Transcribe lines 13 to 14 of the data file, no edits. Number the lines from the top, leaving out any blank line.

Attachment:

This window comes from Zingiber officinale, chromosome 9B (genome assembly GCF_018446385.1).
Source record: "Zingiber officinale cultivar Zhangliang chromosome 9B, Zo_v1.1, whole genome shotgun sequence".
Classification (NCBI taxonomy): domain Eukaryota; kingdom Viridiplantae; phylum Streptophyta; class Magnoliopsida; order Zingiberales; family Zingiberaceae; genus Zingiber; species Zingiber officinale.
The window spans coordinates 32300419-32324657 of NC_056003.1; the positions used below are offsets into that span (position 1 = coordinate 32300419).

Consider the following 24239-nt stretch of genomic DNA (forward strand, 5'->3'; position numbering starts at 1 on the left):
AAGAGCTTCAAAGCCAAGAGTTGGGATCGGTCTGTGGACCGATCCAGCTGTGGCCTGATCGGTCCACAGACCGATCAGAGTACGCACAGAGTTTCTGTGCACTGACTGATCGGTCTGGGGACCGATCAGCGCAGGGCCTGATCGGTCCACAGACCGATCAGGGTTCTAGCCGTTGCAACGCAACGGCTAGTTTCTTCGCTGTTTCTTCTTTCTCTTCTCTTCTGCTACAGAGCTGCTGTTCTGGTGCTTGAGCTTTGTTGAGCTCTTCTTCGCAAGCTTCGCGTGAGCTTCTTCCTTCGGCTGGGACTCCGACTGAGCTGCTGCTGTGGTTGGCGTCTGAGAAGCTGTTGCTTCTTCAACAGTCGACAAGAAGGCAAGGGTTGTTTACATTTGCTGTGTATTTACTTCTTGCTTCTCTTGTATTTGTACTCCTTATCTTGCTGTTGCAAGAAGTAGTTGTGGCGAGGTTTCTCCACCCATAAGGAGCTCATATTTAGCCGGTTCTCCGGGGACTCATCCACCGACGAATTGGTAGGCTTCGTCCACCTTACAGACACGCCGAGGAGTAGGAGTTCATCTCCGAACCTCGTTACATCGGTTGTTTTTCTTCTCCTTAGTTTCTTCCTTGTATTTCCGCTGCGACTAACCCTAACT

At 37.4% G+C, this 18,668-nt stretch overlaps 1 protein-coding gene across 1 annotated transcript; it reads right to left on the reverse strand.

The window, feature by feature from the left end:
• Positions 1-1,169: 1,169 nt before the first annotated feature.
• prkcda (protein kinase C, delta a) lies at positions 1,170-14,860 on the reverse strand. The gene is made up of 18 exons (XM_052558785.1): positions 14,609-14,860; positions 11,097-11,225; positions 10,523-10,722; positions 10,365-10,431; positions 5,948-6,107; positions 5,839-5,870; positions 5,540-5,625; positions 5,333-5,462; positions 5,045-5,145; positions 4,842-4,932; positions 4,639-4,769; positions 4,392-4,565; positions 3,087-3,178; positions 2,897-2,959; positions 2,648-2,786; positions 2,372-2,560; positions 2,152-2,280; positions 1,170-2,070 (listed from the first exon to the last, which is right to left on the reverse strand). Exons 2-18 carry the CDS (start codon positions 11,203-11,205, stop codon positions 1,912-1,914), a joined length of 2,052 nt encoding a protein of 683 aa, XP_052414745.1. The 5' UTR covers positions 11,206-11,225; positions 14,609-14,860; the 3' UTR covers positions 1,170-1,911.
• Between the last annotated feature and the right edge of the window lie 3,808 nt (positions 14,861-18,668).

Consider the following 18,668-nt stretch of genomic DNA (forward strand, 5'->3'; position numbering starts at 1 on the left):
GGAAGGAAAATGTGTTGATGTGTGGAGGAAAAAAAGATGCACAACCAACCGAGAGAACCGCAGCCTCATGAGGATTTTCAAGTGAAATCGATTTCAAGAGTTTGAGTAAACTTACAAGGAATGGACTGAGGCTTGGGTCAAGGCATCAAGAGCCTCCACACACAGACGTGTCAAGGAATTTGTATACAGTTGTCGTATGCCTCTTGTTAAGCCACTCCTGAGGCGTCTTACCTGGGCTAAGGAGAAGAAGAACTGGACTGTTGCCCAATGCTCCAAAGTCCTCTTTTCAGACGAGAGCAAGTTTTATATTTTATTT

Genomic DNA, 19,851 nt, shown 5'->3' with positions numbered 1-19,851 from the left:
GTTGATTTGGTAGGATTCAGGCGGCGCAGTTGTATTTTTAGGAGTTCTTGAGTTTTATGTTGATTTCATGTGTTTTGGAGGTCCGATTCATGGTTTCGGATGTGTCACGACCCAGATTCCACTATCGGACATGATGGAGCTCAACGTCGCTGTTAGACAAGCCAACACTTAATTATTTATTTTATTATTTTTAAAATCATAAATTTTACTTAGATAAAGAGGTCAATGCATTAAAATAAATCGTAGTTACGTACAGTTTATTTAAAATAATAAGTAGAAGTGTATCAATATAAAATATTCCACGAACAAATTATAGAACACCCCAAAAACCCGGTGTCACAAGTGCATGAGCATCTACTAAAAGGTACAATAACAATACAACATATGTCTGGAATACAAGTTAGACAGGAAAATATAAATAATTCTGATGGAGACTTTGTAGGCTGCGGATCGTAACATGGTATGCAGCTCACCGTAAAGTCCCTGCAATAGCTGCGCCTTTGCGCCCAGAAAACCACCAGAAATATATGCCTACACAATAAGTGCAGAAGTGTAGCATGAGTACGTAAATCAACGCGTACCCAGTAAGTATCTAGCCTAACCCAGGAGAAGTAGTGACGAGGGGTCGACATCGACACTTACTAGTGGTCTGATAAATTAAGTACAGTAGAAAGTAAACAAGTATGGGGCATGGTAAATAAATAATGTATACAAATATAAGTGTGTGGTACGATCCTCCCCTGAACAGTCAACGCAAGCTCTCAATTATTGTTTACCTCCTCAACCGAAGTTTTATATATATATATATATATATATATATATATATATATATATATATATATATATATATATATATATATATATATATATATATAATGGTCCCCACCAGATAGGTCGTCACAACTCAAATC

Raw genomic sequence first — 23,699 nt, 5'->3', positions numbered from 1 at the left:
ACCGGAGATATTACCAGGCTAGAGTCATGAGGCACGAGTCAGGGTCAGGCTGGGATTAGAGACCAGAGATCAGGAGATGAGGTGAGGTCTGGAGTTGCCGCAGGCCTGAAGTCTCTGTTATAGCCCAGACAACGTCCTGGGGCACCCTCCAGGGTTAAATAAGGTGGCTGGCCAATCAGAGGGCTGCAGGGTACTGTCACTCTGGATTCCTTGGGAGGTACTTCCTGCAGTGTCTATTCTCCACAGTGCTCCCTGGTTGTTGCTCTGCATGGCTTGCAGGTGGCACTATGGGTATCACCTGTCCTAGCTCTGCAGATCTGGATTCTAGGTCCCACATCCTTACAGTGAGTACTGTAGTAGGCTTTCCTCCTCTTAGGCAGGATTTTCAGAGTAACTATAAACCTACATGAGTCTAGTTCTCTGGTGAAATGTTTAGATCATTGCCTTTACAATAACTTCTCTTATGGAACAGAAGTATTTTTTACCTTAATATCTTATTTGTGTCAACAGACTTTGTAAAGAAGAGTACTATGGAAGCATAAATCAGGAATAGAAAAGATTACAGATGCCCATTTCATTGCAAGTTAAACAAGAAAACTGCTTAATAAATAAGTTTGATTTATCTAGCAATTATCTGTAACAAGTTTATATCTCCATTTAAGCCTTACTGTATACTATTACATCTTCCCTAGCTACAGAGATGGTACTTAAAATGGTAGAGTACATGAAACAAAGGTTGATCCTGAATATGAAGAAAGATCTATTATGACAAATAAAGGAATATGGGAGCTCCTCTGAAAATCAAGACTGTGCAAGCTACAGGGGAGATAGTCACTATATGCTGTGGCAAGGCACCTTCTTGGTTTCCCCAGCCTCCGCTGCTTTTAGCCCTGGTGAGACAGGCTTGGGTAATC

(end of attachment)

GGAAGGAAAATGTGTTGATGTGTGGAGGAAAAAAAGATGCACAACCAACCGAGAGAACCGCAGCCTCATGAGGATTTTCAAGTGAAATCGATTTCAAGAGTTTGAGTAAACTTACAAGGAATGGACTGAGGCTTGGGTCAAGGCATCAAGAGCCTCCACACACAGACGTGTCAAGGAATTTGTATACAGTTGTCGTATGCCTCTTGTTAAGCCACTCCTGAGGCGTCTTACCTGGGCTAAGGAGAAGAAGAACTGGACTGTTGCCCAATGCTCCAAAGTCCTCTTTTCAGACGAGAGCAAGTTTTATATTTTATTT

Genomic DNA, 19,851 nt, shown 5'->3' with positions numbered 1-19,851 from the left: